Too much, too fast: just a bullet list of going-ons in the past two days

Tuesday, 12:30pm: First Student Directed Seminar presentation

This is a milestone for every project in the course, all of which seem super awesome and will probably all attract lots of attention if we manage to complete them. But this is an extra special milestone for me: the course I devised (workshop topics, project structure, marking scheme, etc) managed to keep 15 diverse, experienced students entertained for a month, and the work everyone put into this project is awesome. 

Meeting Paul is  one of the biggest reward for me. He is extremely knowledgeable, experienced, and his talent is combined with uncommonly excellent patience, enthusiasm, and a genuine desire to help everyone around him learn. In short, Paul is quickly becoming one of my favorite programming buddies and overall a great inspiration. 

Tuesday 3pm: Talked to Google engineer about her campus outreach program

A  few programmers used their 20% time to work on a campus outreach program where they provide tutorials for students who are interested in learning about web technologies. Hey, sounds familiar? I got on skype and chatted about the Student Directed Seminar with Stephanie Liu, and how I think she can connect with the talent pool she’s interested in: recruit workshop leaders who are both motivated to learn new skills on their own and experienced with event planning, train them the web technologies, and have them organize small workshops for the other students.

Tuesday 4:30pm-8:30pm: Beyond the BSc

After months and months of planning (we started planning in October, had weekly committee meetings up to last week), it was finally our time to shine. And shine we did! This was actually the first event I co-chaired, but with tremendous help from my co-chairs Gaby and Liz, and expert help from Jen Scott of Career Services, our beloved Janet Sinclair, and of course the tireless planning committee who took care of everything from food planning to poster design to mentor invitation…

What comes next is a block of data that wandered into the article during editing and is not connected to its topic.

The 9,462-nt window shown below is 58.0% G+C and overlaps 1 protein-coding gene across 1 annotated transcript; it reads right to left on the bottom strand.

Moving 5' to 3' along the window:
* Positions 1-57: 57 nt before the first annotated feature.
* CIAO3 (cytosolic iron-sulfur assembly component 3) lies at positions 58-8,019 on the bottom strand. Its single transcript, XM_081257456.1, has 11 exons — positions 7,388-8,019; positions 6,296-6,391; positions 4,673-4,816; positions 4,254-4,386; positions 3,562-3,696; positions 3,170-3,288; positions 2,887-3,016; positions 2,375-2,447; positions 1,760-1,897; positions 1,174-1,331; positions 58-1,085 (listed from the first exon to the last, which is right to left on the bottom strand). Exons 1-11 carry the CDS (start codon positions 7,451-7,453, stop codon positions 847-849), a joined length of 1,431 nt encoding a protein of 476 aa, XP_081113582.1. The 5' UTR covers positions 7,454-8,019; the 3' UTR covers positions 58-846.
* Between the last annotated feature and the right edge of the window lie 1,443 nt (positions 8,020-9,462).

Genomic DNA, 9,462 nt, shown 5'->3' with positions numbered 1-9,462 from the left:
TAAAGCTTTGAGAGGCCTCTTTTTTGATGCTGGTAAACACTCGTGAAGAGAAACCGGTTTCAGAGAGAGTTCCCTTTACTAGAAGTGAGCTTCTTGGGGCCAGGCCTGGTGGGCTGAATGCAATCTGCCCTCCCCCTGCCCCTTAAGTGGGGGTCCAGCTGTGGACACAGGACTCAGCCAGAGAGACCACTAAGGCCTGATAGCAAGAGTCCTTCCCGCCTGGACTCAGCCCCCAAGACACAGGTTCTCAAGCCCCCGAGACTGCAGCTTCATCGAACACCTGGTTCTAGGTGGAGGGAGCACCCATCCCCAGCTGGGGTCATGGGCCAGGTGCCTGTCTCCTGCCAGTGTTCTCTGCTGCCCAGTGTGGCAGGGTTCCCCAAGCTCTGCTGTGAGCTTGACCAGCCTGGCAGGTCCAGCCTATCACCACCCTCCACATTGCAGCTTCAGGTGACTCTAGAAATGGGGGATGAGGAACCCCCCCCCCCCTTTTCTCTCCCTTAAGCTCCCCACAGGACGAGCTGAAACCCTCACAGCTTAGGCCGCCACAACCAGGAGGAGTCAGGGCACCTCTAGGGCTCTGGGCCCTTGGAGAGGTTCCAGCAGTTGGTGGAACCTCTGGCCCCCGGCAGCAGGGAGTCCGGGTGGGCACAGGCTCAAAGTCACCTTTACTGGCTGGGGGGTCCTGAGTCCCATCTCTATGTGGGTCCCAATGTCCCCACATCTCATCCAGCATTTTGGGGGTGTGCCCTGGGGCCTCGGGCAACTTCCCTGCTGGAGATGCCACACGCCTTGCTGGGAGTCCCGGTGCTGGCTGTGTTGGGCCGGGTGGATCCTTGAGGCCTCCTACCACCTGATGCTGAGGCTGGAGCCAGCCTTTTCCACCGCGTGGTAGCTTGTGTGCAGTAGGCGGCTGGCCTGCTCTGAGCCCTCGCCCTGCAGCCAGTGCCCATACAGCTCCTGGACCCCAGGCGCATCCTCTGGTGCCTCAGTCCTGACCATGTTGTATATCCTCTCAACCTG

The feedback I received from mentors and students were extremely encouraging; I changed my status to “I. Love. You. People.” later that night, after I changed out of my suits and generally collapsed in exhaustion. 

This short blurb does not nearly do justice to my experiences with this event. I wish I can find the time and motivation to say more soon.

Wednesday 1pm: Tech Career Fair

There were fewer companies this year, but this was the first time I actually prepared some resumes and dropped some off! I bombed: Microsoft, Informatica, and Safe Software. Microsoft because I knew the person manning the booth: Andrew Rothbart, who was the President of the CS Student Society when I first joined, Informatica because it was in San Fran and it has a flexible start and end time for summer internship, and Safe Software cuz they got killer domain name.